The left panel (or upper left smartphone menu) of this website has links to all the resources made available to you, the members of the stair-walking community.
Please click the links to see what’s available!
10 November 2017
The Long Beach Loop
Think of the Long Beach Loop as a mini-me version of the LA Loop. It has only 4 segments, of 15 miles each, for a total of 60 miles, covering all the stair streets and many other fun stairways in Long Beach. The loop also visits the majority – over 60 – public parks throughout the City, as well as visiting many pleasant and quiet neighborhoods. Also included is the many stairs and sights of Cal State Long Beach, as well as the park rich area near the Colorado Lagoon, and scenic Naples Island and its wheel of stair-streets. The route also visits the great stairways and views of Signal Hill, and thoroughly explores the bluffs and downtown waterfront areas of Long Beach. This route is my way of showing you Long Beach from the walking perspective!
25 May 2017
Evening Stair-Walk Loops!
A new page of 4 to 6 mile stair-walks, designed for evening events, has been added to the website.
Like many of you, I like to do walks after work, but shorter than the 10 to 20 mile efforts we undertake on our weekend events. I’m talking walks in the 4 to 6 mile range, so they take between an hour and 20 minutes to 2 hours and 15 minutes at a 3 mph average speed. I also want to encourage more weekly walks like Tomato Pie, and the Rustic Canyon Evening Loop, so I have published a series of 4 to 6 mile walks, starting in the South Bay, which is along my commute route. I will rotate through these walks on Tuesday, Wednesday, or Thursday evenings as my work schedule allows, and run them as events, probably starting somewhere between 5 and 6 pm. So if you want to join me, and maybe take ownership of a route, so that it becomes a weekly walk, let’s do it!
I will also be composing short 4 to 6 mile walks in other areas, and adding them to the page. Please comment on which routes you’d like to do and which weekdays, and start times work best for you. Enjoy the routes near you!
August 10th, 2016
The Los Angeles Loop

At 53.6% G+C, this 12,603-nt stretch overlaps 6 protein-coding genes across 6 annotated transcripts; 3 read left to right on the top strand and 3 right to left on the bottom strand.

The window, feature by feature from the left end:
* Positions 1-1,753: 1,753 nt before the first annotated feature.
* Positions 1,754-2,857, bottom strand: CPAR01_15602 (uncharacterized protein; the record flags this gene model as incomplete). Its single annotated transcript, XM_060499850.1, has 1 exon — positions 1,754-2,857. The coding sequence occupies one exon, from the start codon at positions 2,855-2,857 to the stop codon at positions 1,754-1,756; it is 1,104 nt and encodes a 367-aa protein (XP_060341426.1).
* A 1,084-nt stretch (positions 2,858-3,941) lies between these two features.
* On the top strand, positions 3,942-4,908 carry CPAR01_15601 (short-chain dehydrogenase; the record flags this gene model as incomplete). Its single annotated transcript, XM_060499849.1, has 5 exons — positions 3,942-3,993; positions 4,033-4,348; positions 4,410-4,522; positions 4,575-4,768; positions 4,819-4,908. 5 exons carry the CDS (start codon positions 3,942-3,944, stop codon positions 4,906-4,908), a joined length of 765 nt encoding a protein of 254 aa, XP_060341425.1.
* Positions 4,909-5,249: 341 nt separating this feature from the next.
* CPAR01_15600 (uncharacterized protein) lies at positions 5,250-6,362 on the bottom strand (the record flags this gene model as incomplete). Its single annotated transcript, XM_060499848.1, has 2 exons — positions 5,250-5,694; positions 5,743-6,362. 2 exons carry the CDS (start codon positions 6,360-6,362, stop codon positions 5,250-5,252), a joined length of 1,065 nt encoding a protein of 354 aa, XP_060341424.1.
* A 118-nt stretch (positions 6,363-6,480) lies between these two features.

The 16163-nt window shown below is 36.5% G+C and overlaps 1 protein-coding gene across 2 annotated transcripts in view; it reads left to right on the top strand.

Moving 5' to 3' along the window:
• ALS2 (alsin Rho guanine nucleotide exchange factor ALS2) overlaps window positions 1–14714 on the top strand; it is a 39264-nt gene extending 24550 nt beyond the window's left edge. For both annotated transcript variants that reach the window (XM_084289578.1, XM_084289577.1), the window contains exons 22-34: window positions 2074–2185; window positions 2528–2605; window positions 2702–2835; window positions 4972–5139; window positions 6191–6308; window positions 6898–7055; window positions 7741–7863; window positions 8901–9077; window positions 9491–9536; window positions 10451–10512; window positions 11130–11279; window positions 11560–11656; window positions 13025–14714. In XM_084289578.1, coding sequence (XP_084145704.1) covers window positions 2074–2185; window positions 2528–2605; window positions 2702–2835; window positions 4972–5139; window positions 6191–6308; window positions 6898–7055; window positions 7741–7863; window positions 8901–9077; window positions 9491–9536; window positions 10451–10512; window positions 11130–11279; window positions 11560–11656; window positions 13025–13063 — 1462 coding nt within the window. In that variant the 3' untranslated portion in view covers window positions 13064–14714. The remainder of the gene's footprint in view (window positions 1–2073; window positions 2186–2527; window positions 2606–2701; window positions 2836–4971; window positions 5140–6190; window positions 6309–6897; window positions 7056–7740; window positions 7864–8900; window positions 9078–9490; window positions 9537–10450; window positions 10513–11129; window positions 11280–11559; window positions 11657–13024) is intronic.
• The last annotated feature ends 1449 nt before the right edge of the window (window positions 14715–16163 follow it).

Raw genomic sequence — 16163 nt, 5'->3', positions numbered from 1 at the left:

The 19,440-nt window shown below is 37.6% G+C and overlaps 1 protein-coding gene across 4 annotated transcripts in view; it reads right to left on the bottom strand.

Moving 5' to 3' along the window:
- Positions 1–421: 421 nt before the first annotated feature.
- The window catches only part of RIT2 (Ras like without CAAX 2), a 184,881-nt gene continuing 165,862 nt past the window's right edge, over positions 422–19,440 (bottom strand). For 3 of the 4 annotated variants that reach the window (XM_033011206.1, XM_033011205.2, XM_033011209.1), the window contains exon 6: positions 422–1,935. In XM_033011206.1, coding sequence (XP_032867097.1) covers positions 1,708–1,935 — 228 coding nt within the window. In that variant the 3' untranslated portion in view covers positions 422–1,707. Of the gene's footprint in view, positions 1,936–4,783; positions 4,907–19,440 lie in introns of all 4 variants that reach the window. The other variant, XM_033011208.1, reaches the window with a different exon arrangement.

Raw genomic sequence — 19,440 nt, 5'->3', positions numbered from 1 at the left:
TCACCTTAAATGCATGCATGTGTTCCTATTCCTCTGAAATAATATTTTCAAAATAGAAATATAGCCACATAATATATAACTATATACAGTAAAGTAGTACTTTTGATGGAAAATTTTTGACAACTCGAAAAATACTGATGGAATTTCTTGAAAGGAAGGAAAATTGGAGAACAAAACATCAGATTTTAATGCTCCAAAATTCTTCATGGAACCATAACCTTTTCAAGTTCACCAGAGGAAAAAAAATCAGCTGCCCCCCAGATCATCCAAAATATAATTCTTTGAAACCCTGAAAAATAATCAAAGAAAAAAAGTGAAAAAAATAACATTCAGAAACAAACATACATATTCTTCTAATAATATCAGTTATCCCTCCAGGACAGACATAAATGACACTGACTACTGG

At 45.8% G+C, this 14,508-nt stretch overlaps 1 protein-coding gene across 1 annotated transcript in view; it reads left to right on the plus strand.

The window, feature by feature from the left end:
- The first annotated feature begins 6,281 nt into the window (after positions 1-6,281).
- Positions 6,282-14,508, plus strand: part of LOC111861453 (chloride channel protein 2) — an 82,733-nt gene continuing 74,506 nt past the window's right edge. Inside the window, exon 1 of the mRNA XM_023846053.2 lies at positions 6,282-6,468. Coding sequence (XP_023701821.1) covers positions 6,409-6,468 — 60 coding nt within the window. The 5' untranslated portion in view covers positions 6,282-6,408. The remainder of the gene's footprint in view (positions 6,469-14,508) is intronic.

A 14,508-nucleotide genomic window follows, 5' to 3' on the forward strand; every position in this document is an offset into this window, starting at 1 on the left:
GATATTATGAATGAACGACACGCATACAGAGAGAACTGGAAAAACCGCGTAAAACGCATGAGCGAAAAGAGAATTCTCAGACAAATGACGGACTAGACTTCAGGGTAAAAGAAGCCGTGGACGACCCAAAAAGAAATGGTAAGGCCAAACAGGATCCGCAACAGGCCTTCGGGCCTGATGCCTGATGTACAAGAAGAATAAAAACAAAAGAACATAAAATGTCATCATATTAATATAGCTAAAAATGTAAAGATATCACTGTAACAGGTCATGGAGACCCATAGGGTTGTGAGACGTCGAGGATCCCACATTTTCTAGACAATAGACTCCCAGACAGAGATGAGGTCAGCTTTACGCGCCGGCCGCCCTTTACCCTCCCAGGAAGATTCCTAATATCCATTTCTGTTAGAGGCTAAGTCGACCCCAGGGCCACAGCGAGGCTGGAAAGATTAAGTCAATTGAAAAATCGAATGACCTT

I recently created a 310 mile loop that traverses the lion’s share of the public stairways in LA County, starting on Naples Island in Long Beach, doing a counterclockwise path over 15, 20 to 21+ mile segments. The route heads out along the coast, west around PV, then north past Santa Monica, turning inland to visit the Westside, then the Hollywood Hills. It then continues into Silver Lake and Echo Park, passing through DTLA, then winds through the northeastern parts of the county, including Montecito Heights, Mt Washington, Eagle Rock, South Pasadena, Highland Park, and City Terrace. From City Terrace, it heads southward to Watts, then from Watts back to Naples. The route visits 479 stair-streets, and 162 stairways that are not stair-streets, for a total of 641 total stairways, most taken in the up direction, so that there are 28,007 up steps, and 10,750 down steps, or 72.3% up, and 27.7% down. I will be leading segment walks, about 2 a month starting in later September of 2016, finishing in the May 2017 time frame. The LA Loop has it’s own page, and is on the menu frame at the left side of this website.
– Dan Gutierrez –
March 24th 2016
Here are some words about how we run all our group stair-walks:
1) We are all stair-walking friends, and we strive to help keep each other safe, so please look out for everyone else. If on a narrow street, with no sidewalk, a car is approaching from the rear, please call out “car back”, or “car front” if it is coming from the front, and repeat it down the line so everyone gets the message. So even though it is tempting to “tune out” and just follow and talk to your friends, please be aware of your surroundings and when you are coming to road crossings. This is were urban hiking differs from mountain or park hikes, you have to be mindful of road traffic. And please treat each other with respect. Think of us as a stair-walking family, rather than a collection of strangers.